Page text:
U.S. Supply Chain Under Threat As Unions, Railroads Clash
The head of the Association of American Railroads said a looming strike could cause a "$2 billion a day hit to our economy."LEARN MORE
As rail companies and unions have yet to strike a deal, groups are urging leaders to act before a rail stoppage affects the supply chain.
The deadline for a nationwide rail strike is 10 days away, and several industries are on edge.
In a letter to congressional leaders, over 400 trade groups wrote: "The risks to our nation's economy and communities simply make a national rail strike unacceptable. Therefore, absent a voluntary agreement, we call on you to take immediate steps to prevent a national rail strike and the certain economic destruction that would follow."
Experts fear a rail stoppage could lead to shortages in everything from gas to food to cars. It could result in price hikes, potentially making current inflation worse. It could also cause a headache for up to 7 million commuters per day.
Ultimately, it'll all come down to whether a deal is reached between rail companies and the unions who want better working conditions.
"I got displaced for my job and had to go work about 300 miles from home, five days a week, was only home for about a day and half every week," said Cory Ludwig, a member of the Brotherhood of Maintenance of Way Employees Division.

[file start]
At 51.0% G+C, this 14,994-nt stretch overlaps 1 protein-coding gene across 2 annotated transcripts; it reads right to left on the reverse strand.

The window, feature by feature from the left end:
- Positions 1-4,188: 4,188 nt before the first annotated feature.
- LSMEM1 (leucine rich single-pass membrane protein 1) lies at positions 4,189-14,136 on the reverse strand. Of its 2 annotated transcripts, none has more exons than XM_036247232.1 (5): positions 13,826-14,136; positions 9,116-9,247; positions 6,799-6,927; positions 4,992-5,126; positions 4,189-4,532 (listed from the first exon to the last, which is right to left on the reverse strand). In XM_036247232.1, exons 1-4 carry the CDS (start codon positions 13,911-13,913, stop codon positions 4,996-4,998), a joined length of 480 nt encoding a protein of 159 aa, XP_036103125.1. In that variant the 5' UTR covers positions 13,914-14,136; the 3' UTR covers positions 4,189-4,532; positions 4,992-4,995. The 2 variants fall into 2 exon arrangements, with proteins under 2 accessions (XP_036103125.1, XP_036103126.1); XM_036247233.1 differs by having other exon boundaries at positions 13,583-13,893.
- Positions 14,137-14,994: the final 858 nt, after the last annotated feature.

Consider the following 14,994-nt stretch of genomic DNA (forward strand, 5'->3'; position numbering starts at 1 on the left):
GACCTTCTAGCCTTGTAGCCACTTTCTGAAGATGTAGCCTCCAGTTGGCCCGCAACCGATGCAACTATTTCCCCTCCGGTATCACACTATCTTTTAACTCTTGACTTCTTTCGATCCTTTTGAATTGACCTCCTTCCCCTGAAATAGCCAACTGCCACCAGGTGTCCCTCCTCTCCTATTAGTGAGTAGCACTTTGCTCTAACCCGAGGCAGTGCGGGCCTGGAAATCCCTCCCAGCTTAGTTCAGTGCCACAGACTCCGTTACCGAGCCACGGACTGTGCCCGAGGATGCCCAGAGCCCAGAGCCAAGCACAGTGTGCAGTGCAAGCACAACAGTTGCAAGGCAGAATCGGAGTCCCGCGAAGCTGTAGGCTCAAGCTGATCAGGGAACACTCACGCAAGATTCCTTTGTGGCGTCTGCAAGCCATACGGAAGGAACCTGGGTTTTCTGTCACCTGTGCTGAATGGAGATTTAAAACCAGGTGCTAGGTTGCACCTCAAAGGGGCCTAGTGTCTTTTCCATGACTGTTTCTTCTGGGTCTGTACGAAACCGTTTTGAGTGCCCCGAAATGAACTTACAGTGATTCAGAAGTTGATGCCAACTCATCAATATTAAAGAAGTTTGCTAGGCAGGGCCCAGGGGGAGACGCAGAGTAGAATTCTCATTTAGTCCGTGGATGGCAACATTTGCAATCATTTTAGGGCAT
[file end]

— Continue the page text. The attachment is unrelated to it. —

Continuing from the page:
If there's no agreement, railroads could come to a halt at midnight on Dec. 9, threatening to upend an already fragile supply chain.
This comes after a tentative deal was struck in September with an assist from the White House. It gave workers 14% raises with backpay and 24% raises over the course of five years. It also promised $1,000 cash bonuses annually.
But, it was never just about wages.
"You can work for the company for up to seven years and only have two weeks vacation, no sick days, no personal days, nothing else," said Paul Bellows, a member of the Brotherhood of Maintenance of Way Employees Division.
The Brotherhood of Maintenance of Way Employees Division is one of the four unions that rejected the deal, in part due to no sick time offered.
If an agreement isn't reached in time, the U.S. economy stands to lose up to $2 billion a day.
In the letter to Congress, trade groups warned the agriculture sector in particular is at risk if delivery of "fertilizers, chlorine, and other products essential to clean water, our food supply, and electricity generation" are interrupted.
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